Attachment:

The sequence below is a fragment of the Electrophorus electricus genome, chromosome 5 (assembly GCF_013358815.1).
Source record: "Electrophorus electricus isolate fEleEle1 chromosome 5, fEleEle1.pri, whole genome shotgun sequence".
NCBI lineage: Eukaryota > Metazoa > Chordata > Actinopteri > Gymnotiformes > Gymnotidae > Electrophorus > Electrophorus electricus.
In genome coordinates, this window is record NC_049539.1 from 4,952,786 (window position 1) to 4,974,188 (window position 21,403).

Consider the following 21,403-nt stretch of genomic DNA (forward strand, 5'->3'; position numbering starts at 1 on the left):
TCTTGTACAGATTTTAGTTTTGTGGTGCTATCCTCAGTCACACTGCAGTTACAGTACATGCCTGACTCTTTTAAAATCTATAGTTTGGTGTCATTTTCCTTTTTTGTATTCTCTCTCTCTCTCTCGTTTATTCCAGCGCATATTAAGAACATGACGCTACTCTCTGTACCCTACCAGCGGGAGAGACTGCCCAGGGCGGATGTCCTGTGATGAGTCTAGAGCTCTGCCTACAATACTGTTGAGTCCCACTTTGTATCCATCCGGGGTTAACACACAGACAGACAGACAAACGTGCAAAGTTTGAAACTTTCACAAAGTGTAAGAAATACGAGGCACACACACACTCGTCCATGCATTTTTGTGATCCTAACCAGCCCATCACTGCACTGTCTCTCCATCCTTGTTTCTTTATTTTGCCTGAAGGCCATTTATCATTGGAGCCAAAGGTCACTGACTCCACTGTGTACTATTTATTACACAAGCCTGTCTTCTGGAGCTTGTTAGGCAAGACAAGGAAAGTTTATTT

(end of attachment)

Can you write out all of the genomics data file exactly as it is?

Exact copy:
The sequence below is a fragment of the Electrophorus electricus genome, chromosome 5 (assembly GCF_013358815.1).
Source record: "Electrophorus electricus isolate fEleEle1 chromosome 5, fEleEle1.pri, whole genome shotgun sequence".
NCBI lineage: Eukaryota > Metazoa > Chordata > Actinopteri > Gymnotiformes > Gymnotidae > Electrophorus > Electrophorus electricus.
In genome coordinates, this window is record NC_049539.1 from 4,952,786 (window position 1) to 4,974,188 (window position 21,403).

Consider the following 21,403-nt stretch of genomic DNA (forward strand, 5'->3'; position numbering starts at 1 on the left):
TCTTGTACAGATTTTAGTTTTGTGGTGCTATCCTCAGTCACACTGCAGTTACAGTACATGCCTGACTCTTTTAAAATCTATAGTTTGGTGTCATTTTCCTTTTTTGTATTCTCTCTCTCTCTCTCGTTTATTCCAGCGCATATTAAGAACATGACGCTACTCTCTGTACCCTACCAGCGGGAGAGACTGCCCAGGGCGGATGTCCTGTGATGAGTCTAGAGCTCTGCCTACAATACTGTTGAGTCCCACTTTGTATCCATCCGGGGTTAACACACAGACAGACAGACAAACGTGCAAAGTTTGAAACTTTCACAAAGTGTAAGAAATACGAGGCACACACACACTCGTCCATGCATTTTTGTGATCCTAACCAGCCCATCACTGCACTGTCTCTCCATCCTTGTTTCTTTATTTTGCCTGAAGGCCATTTATCATTGGAGCCAAAGGTCACTGACTCCACTGTGTACTATTTATTACACAAGCCTGTCTTCTGGAGCTTGTTAGGCAAGACAAGGAAAGTTTATTT